Originally published in The Economist | NEW YORK
A new exhibition focuses on art that was made in or inspired by China between 1989 and 2008
HANGING from the ceiling of the magnificent rotunda that Frank Lloyd Wright created for the Guggenheim Museum in 1959 is an undulating black dragon. Twenty-six metres (85 feet) long, it is made almost entirely of the inner tubes of bicycles. Its head is a sculptural confection of broken cycles, its rear a writhing excrescence of black rubber loops. The visual etymology is obviously and satisfyingly Chinese. Then you notice hundreds of tiny black cars crawling all over its underbelly, like head lice on a schoolchild—symbolic of the moment when the country, in the headlong pursuit of economic growth, swerved from pedal power to petroleum.
From left, Kan Xuan, Yu Hong, Sun Yuan, Peng Yu and Qiu Zhijie are in the Guggenheim exhibition “Art and China After 1989: Theater of the World.” The backdrop is Qiu Zhijie’s ink-on-paper “Map of Theater of the World,” commissioned for the show.CreditGilles Sabrie for The New York Times
Where the Wild Things Are: China’s Art Dreamers at the Guggenheim By JANE PERLEZ
BEIJING — The signature work at “Art and China After 1989,” a highly anticipated show that takes over the Guggenheim on Oct. 6, is a simple table with a see-through dome shaped like the back of a tortoise. On the tabletop hundreds of insects and reptiles — gekkos, locusts, crickets, centipedes and cockroaches – mill about under the glow of an overhead lamp.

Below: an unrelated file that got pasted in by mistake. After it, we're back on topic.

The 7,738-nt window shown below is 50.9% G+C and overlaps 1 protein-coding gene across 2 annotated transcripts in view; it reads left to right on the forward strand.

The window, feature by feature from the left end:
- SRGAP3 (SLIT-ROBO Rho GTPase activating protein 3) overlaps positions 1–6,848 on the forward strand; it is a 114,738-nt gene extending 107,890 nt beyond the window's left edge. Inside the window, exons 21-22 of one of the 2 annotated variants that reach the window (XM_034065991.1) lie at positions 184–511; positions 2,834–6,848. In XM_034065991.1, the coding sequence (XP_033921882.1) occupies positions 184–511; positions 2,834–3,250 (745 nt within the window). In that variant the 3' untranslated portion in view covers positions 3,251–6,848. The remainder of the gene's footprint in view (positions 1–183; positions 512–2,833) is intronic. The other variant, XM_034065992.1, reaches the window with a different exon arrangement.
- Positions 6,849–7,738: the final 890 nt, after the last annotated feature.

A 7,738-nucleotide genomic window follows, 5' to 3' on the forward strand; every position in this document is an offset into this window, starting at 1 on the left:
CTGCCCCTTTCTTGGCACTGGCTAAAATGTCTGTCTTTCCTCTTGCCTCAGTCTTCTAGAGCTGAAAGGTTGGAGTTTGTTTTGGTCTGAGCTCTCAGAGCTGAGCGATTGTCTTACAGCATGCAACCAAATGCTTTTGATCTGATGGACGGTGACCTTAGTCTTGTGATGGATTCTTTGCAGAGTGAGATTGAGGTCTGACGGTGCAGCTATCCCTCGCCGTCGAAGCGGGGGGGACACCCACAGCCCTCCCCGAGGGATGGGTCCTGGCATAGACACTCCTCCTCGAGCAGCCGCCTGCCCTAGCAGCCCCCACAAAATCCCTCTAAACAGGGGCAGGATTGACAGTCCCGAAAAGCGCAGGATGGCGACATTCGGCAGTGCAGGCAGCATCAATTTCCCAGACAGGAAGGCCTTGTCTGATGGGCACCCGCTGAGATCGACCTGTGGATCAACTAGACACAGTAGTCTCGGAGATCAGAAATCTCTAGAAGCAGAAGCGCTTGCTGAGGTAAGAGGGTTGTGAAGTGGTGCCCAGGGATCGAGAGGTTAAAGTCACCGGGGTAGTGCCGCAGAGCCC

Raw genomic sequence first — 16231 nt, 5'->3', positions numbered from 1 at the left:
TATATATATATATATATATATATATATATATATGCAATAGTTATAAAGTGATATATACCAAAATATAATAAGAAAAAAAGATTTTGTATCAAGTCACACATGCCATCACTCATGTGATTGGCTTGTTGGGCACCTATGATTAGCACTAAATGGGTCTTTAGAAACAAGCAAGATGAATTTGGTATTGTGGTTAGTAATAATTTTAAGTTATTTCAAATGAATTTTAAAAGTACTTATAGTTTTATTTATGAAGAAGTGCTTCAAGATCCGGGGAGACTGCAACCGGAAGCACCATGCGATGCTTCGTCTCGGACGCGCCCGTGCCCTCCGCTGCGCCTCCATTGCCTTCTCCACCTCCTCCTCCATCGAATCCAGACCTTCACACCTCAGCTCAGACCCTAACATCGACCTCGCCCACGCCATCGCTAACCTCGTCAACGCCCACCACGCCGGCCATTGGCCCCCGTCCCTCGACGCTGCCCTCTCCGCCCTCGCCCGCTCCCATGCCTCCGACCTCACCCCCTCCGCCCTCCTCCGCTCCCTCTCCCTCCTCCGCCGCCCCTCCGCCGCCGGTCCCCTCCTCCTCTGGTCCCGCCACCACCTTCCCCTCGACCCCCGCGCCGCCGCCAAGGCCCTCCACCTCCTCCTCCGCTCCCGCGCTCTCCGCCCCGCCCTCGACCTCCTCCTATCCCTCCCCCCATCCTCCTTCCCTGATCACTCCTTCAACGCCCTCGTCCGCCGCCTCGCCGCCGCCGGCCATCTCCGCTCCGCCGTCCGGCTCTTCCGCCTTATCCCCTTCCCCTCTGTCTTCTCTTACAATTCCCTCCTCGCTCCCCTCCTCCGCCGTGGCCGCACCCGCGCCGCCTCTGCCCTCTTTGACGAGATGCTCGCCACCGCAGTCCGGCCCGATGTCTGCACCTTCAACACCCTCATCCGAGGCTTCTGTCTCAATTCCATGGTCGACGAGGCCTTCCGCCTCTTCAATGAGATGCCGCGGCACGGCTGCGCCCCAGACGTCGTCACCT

Sitting in a Zen-inspired studio in a converted school building on the Lower East Side, the Chinese artist Cai Guo-Qiang bemoaned how his native country’s art is often squeezed between pronouncements of record auction prices and denouncements of China’s one-party political system when it is presented in the United States and to some extent Europe.
Hei Hung-Lu (left) and Robert H. Ellsworth (right) in Hohhot, Inner Mongolia, hunting for ink paintings in 1981. Courtesy Andy Hei.
“Objects are your best teachers,” Robert Hatfield Ellsworth liked to say. But now that America’s greatest Asian art dealer is gone, many of us recall Bobby as our best teacher. Collector, connoisseur, world traveller, scholar, author, generous donor and cultural diplomat, Ellsworth was the preeminent force behind the growth of the market for Asian art in America from the mid-1960s until his recent death, on August 3, 2014, in New York City. And while he is best known for his pioneering passion for Chinese archaic jades, early Buddhist sculpture, calligraphic rubbings, Ming hardwood furniture, Qing monochrome porcelain, and modern Chinese painting and calligraphy, he was equally influential in stimulating the fields of Indian, Himalayan, and Southeast Asian art. He also loved Japan: Among the first works of art that greeted us upon entry into his twenty-two room apartment at 960 Fifth Avenue was a superb Kamakura-period standing wood figure of the Jizō Bosatsu (Sanskrit: Ksitigarbha Bodhisattva). It was a likely mascot for a man remembered as a loyal friend and protector; a magnanimous being of grace.